When performing a corpus callosotomy, the surgeon cuts the corpus callosum, the large fiber bundle that connects the two sides of the brain. In contrast with lobectomy, corpus callosotomy does not involve removing any brain tissue. Instead, it usually involves cutting the front two-thirds of this bundle (a procedure called a "partial callosotomy") in the hope that the operation will markedly reduce the seizure frequency. Sometimes the other one-third is cut later ("complete callosotomy").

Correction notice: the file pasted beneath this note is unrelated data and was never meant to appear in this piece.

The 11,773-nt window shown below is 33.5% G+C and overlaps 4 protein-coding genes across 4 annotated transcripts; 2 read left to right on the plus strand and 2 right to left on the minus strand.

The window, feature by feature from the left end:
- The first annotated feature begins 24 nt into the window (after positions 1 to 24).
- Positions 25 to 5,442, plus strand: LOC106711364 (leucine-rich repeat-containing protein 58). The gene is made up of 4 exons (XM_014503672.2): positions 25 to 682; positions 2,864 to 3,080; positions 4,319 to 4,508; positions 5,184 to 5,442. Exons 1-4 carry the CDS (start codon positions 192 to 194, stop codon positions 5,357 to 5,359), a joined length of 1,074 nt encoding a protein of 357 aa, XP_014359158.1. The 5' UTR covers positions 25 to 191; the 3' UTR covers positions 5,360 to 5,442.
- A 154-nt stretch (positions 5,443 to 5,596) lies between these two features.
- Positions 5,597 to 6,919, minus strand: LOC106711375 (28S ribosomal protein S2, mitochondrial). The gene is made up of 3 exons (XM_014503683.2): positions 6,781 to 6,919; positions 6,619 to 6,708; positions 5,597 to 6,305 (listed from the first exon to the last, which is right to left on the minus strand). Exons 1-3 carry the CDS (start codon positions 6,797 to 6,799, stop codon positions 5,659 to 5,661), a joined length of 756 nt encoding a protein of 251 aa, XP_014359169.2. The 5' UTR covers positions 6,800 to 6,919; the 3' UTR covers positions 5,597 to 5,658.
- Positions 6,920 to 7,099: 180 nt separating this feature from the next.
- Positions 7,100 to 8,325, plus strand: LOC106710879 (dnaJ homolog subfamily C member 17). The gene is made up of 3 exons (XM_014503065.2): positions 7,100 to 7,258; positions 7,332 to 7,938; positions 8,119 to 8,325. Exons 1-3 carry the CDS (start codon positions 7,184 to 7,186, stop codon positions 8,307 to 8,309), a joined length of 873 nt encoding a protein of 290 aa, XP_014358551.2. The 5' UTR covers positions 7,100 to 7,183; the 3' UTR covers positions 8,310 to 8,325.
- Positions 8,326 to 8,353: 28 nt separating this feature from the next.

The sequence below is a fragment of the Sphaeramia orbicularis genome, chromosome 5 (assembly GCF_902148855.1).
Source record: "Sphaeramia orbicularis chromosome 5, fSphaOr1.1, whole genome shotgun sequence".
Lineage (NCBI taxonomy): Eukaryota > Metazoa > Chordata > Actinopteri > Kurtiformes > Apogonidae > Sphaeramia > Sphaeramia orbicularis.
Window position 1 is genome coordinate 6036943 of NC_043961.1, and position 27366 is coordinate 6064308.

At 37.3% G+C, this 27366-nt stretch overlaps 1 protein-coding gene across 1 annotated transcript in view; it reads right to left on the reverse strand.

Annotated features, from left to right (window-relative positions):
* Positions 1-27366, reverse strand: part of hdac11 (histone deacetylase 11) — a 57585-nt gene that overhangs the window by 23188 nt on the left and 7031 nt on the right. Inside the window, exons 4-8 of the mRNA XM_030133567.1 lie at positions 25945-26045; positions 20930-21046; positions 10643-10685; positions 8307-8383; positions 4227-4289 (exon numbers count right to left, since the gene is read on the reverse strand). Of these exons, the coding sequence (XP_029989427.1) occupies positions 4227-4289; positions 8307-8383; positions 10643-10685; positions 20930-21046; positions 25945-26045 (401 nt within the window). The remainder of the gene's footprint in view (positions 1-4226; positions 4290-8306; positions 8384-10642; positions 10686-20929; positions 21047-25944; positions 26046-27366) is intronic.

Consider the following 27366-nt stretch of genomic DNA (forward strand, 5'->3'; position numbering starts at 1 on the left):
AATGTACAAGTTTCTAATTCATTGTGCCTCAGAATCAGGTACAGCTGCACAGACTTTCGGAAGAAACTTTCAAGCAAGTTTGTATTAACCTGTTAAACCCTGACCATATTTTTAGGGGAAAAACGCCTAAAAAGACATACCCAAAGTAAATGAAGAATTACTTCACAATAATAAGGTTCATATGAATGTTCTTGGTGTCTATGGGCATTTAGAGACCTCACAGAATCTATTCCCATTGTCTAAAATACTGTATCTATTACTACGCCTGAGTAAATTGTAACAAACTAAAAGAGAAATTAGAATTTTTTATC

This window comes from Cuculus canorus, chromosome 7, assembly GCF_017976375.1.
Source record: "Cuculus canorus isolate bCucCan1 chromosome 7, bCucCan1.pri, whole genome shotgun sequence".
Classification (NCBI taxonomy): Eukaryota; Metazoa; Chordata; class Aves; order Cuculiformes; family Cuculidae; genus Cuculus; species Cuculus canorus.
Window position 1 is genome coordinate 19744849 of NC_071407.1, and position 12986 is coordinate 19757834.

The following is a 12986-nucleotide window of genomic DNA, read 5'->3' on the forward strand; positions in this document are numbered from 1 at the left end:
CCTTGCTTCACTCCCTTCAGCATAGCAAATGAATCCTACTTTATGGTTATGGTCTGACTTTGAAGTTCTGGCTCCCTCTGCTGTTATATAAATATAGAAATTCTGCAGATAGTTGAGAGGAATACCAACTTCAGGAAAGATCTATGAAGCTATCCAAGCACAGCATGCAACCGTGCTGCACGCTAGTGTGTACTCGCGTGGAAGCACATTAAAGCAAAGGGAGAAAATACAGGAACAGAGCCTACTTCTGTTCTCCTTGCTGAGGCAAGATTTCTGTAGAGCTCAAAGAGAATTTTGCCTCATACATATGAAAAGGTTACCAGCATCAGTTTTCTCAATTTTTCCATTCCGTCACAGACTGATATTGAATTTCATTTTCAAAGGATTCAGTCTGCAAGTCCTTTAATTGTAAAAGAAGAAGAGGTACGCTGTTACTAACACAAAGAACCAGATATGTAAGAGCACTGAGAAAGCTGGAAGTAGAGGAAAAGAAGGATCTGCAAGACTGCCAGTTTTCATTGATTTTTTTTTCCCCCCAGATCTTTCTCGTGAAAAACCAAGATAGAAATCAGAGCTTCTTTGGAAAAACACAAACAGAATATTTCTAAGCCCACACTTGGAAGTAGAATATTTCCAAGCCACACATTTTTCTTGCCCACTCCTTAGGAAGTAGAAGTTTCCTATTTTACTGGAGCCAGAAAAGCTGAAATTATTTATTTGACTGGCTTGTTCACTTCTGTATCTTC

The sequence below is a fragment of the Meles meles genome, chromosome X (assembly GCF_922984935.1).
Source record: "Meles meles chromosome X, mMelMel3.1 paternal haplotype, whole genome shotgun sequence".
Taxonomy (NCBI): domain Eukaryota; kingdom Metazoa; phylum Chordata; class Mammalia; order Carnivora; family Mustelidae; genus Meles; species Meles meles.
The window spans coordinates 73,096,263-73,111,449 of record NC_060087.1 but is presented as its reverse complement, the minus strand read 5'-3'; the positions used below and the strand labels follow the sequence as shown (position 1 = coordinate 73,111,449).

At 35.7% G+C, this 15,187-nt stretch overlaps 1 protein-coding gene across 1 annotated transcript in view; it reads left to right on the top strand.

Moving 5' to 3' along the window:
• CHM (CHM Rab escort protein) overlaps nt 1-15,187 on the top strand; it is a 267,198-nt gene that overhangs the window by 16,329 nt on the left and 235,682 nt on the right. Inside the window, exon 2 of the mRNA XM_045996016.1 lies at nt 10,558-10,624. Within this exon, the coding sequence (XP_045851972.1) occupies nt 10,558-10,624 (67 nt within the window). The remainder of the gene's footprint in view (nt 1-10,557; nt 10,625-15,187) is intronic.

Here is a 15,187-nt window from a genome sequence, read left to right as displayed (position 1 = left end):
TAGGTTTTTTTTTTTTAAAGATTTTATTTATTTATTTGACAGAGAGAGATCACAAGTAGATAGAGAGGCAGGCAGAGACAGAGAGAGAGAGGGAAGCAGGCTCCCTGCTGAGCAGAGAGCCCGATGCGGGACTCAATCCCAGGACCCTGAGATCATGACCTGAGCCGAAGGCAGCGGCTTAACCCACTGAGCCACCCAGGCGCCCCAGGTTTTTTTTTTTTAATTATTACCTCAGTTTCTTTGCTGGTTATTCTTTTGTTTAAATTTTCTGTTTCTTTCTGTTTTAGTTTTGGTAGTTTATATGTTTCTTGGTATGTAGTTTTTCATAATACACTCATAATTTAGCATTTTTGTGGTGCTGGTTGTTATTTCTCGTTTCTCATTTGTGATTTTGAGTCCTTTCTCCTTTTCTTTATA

Corpus callosotomy is most effective for atonic seizures ("drop attacks"), tonic-clonic seizures, and tonic seizures. Seizure frequency is reduced by an average of 70% to 80% after partial callosotomy and 80% to 90% after complete callosotomy.

Authored by: Howard L. Weiner, MD | Joseph I. Sirven, MD
Reviewed by: Joseph I. Sirven, MD | Patricia O. Shafer, RN, MN on 8/2013